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J Psychosom Res. 2003 Mar;54(3):191-8.

The effect of caffeine reduction on sleep quality and well-being in persons with HIV.

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  • 1School of Nursing, University of Pennsylvania, Philadelphia, USA. hmd@nursing.upenn.edu



With reports of high rates of sleep disruption in Human Immunodeficiency Virus (HIV) + persons, this study tested whether there were differences in sleep quality and well-being between a group of HIV+ persons who reduced their caffeine intake from baseline by 90% or greater for 30 days (n=44) versus a group of HIV+ persons who continued their usual caffeine consumption (n=44).


Subjects were administered pre- and post-Pittsburgh Sleep Quality Index (PSQI), Perceived Well-being Scale-Revised (PWB-R) and MOS-HIV Health Survey instruments, with MOS-HIV summary scores used as a covariate.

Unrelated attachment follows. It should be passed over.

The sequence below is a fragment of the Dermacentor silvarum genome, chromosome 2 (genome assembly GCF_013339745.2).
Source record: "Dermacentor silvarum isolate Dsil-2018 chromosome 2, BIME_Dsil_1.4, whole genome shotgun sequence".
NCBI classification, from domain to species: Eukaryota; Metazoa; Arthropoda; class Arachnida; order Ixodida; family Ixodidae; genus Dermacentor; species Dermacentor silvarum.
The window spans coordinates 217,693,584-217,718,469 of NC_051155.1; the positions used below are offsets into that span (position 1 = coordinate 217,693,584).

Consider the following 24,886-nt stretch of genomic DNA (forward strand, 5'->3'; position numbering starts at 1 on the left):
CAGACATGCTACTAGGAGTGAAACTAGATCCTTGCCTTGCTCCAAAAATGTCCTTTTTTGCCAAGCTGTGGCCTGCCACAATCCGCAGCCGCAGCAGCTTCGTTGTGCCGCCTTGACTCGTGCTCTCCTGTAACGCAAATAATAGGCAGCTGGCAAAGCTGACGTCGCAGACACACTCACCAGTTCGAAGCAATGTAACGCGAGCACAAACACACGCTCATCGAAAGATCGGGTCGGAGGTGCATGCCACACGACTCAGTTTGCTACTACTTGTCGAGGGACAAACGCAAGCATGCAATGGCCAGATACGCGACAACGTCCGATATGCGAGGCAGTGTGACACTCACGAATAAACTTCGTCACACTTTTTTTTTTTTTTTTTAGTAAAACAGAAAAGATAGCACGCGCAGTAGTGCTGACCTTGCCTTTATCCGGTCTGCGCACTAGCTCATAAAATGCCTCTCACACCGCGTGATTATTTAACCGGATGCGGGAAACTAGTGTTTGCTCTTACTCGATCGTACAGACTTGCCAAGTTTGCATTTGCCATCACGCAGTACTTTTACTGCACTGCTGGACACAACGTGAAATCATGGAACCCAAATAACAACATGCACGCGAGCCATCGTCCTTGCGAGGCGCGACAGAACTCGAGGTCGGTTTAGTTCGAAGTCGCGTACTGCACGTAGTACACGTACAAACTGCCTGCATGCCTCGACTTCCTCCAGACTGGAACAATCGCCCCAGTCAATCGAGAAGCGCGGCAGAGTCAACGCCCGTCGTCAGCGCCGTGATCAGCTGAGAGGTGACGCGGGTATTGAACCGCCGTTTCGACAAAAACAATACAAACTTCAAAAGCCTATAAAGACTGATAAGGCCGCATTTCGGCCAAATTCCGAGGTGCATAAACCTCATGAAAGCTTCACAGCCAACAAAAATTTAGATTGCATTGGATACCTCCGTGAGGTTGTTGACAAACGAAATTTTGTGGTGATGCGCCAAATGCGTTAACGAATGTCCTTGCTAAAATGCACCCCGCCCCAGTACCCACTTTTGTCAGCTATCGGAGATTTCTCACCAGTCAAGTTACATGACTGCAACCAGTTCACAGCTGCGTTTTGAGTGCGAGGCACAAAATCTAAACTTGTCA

On ANCOVA analysis for sleep quality (F=14.032, P<.001), a 35% improvement in sleep among experimental subjects was identified. There was no significant difference between the two groups on ANCOVA analysis for well-being (F=0.111. P=.739).


High levels of caffeine consumption may have an exacerbating effect on already prevalent HIV-related sleep pattern disturbances, and significant reductions of caffeine may improve sleep quality.

[PubMed - indexed for MEDLINE]
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